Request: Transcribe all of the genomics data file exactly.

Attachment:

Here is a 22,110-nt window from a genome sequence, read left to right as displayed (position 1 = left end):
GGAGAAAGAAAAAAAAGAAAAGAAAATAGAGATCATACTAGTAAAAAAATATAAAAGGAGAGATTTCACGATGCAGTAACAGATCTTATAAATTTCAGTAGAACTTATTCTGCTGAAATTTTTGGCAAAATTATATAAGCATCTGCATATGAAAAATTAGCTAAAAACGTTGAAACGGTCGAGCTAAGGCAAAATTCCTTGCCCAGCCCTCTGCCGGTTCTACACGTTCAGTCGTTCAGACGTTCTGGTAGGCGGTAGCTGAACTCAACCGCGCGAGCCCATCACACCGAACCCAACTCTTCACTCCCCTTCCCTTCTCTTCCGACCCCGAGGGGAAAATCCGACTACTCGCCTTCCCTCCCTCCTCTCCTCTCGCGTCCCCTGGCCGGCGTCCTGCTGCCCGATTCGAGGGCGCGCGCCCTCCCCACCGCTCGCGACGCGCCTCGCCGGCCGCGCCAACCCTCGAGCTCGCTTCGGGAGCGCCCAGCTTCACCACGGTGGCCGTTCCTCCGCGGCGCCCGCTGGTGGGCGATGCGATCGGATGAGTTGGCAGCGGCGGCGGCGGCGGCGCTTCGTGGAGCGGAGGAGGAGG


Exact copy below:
Here is a 22,110-nt window from a genome sequence, read left to right as displayed (position 1 = left end):
GGAGAAAGAAAAAAAAGAAAAGAAAATAGAGATCATACTAGTAAAAAAATATAAAAGGAGAGATTTCACGATGCAGTAACAGATCTTATAAATTTCAGTAGAACTTATTCTGCTGAAATTTTTGGCAAAATTATATAAGCATCTGCATATGAAAAATTAGCTAAAAACGTTGAAACGGTCGAGCTAAGGCAAAATTCCTTGCCCAGCCCTCTGCCGGTTCTACACGTTCAGTCGTTCAGACGTTCTGGTAGGCGGTAGCTGAACTCAACCGCGCGAGCCCATCACACCGAACCCAACTCTTCACTCCCCTTCCCTTCTCTTCCGACCCCGAGGGGAAAATCCGACTACTCGCCTTCCCTCCCTCCTCTCCTCTCGCGTCCCCTGGCCGGCGTCCTGCTGCCCGATTCGAGGGCGCGCGCCCTCCCCACCGCTCGCGACGCGCCTCGCCGGCCGCGCCAACCCTCGAGCTCGCTTCGGGAGCGCCCAGCTTCACCACGGTGGCCGTTCCTCCGCGGCGCCCGCTGGTGGGCGATGCGATCGGATGAGTTGGCAGCGGCGGCGGCGGCGGCGCTTCGTGGAGCGGAGGAGGAGG